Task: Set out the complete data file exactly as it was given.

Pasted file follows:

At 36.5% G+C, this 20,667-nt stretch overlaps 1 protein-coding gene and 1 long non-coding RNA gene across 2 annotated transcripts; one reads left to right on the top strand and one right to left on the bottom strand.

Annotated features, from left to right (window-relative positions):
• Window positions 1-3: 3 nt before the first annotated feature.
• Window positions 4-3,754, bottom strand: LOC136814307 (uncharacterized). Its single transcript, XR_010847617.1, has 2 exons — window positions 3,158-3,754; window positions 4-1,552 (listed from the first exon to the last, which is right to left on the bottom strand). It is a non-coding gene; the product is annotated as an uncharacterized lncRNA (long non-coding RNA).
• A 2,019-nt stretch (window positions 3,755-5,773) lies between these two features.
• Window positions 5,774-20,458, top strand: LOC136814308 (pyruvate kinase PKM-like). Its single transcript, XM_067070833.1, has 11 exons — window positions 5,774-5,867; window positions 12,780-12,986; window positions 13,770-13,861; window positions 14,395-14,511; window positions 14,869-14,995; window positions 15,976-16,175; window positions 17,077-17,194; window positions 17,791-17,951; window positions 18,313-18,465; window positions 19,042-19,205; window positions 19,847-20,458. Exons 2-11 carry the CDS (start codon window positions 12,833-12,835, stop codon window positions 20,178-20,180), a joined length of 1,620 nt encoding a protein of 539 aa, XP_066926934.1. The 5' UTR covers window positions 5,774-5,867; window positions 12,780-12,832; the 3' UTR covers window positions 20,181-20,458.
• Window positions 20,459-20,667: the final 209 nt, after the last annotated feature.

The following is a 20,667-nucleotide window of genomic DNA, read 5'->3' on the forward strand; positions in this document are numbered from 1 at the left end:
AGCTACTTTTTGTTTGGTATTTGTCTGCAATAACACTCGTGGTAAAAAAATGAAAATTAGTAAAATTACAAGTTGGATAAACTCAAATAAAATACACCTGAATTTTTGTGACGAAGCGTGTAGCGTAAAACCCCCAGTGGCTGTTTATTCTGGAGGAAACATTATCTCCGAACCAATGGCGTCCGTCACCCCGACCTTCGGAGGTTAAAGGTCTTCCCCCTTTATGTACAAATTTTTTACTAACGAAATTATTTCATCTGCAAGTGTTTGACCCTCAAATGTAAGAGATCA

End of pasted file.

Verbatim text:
At 36.5% G+C, this 20,667-nt stretch overlaps 1 protein-coding gene and 1 long non-coding RNA gene across 2 annotated transcripts; one reads left to right on the top strand and one right to left on the bottom strand.

Annotated features, from left to right (window-relative positions):
• Window positions 1-3: 3 nt before the first annotated feature.
• Window positions 4-3,754, bottom strand: LOC136814307 (uncharacterized). Its single transcript, XR_010847617.1, has 2 exons — window positions 3,158-3,754; window positions 4-1,552 (listed from the first exon to the last, which is right to left on the bottom strand). It is a non-coding gene; the product is annotated as an uncharacterized lncRNA (long non-coding RNA).
• A 2,019-nt stretch (window positions 3,755-5,773) lies between these two features.
• Window positions 5,774-20,458, top strand: LOC136814308 (pyruvate kinase PKM-like). Its single transcript, XM_067070833.1, has 11 exons — window positions 5,774-5,867; window positions 12,780-12,986; window positions 13,770-13,861; window positions 14,395-14,511; window positions 14,869-14,995; window positions 15,976-16,175; window positions 17,077-17,194; window positions 17,791-17,951; window positions 18,313-18,465; window positions 19,042-19,205; window positions 19,847-20,458. Exons 2-11 carry the CDS (start codon window positions 12,833-12,835, stop codon window positions 20,178-20,180), a joined length of 1,620 nt encoding a protein of 539 aa, XP_066926934.1. The 5' UTR covers window positions 5,774-5,867; window positions 12,780-12,832; the 3' UTR covers window positions 20,181-20,458.
• Window positions 20,459-20,667: the final 209 nt, after the last annotated feature.

The following is a 20,667-nucleotide window of genomic DNA, read 5'->3' on the forward strand; positions in this document are numbered from 1 at the left end:
AGCTACTTTTTGTTTGGTATTTGTCTGCAATAACACTCGTGGTAAAAAAATGAAAATTAGTAAAATTACAAGTTGGATAAACTCAAATAAAATACACCTGAATTTTTGTGACGAAGCGTGTAGCGTAAAACCCCCAGTGGCTGTTTATTCTGGAGGAAACATTATCTCCGAACCAATGGCGTCCGTCACCCCGACCTTCGGAGGTTAAAGGTCTTCCCCCTTTATGTACAAATTTTTTACTAACGAAATTATTTCATCTGCAAGTGTTTGACCCTCAAATGTAAGAGATCA